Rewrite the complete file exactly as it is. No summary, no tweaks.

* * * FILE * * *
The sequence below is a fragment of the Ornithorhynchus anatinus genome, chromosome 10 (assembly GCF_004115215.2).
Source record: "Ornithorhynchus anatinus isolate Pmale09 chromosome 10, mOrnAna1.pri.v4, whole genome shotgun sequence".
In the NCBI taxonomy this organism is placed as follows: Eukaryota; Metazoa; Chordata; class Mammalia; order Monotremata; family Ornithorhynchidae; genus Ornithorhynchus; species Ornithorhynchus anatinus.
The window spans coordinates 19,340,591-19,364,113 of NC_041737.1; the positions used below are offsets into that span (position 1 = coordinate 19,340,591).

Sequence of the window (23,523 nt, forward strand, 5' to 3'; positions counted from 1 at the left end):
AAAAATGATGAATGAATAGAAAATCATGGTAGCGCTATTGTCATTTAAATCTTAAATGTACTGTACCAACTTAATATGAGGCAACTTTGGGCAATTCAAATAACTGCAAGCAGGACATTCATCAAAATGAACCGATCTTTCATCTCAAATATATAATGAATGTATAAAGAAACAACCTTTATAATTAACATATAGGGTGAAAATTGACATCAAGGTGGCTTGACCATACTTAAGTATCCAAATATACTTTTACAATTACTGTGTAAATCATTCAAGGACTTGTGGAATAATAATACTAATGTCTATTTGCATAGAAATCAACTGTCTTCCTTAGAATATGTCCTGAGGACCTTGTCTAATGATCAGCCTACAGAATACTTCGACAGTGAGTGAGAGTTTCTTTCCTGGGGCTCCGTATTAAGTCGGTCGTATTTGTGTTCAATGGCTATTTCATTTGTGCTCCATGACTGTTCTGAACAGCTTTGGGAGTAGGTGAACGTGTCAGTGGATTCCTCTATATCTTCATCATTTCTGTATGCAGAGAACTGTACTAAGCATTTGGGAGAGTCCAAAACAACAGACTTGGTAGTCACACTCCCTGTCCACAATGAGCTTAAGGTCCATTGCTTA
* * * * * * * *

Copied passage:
The sequence below is a fragment of the Ornithorhynchus anatinus genome, chromosome 10 (assembly GCF_004115215.2).
Source record: "Ornithorhynchus anatinus isolate Pmale09 chromosome 10, mOrnAna1.pri.v4, whole genome shotgun sequence".
In the NCBI taxonomy this organism is placed as follows: Eukaryota; Metazoa; Chordata; class Mammalia; order Monotremata; family Ornithorhynchidae; genus Ornithorhynchus; species Ornithorhynchus anatinus.
The window spans coordinates 19,340,591-19,364,113 of NC_041737.1; the positions used below are offsets into that span (position 1 = coordinate 19,340,591).

Sequence of the window (23,523 nt, forward strand, 5' to 3'; positions counted from 1 at the left end):
AAAAATGATGAATGAATAGAAAATCATGGTAGCGCTATTGTCATTTAAATCTTAAATGTACTGTACCAACTTAATATGAGGCAACTTTGGGCAATTCAAATAACTGCAAGCAGGACATTCATCAAAATGAACCGATCTTTCATCTCAAATATATAATGAATGTATAAAGAAACAACCTTTATAATTAACATATAGGGTGAAAATTGACATCAAGGTGGCTTGACCATACTTAAGTATCCAAATATACTTTTACAATTACTGTGTAAATCATTCAAGGACTTGTGGAATAATAATACTAATGTCTATTTGCATAGAAATCAACTGTCTTCCTTAGAATATGTCCTGAGGACCTTGTCTAATGATCAGCCTACAGAATACTTCGACAGTGAGTGAGAGTTTCTTTCCTGGGGCTCCGTATTAAGTCGGTCGTATTTGTGTTCAATGGCTATTTCATTTGTGCTCCATGACTGTTCTGAACAGCTTTGGGAGTAGGTGAACGTGTCAGTGGATTCCTCTATATCTTCATCATTTCTGTATGCAGAGAACTGTACTAAGCATTTGGGAGAGTCCAAAACAACAGACTTGGTAGTCACACTCCCTGTCCACAATGAGCTTAAGGTCCATTGCTTA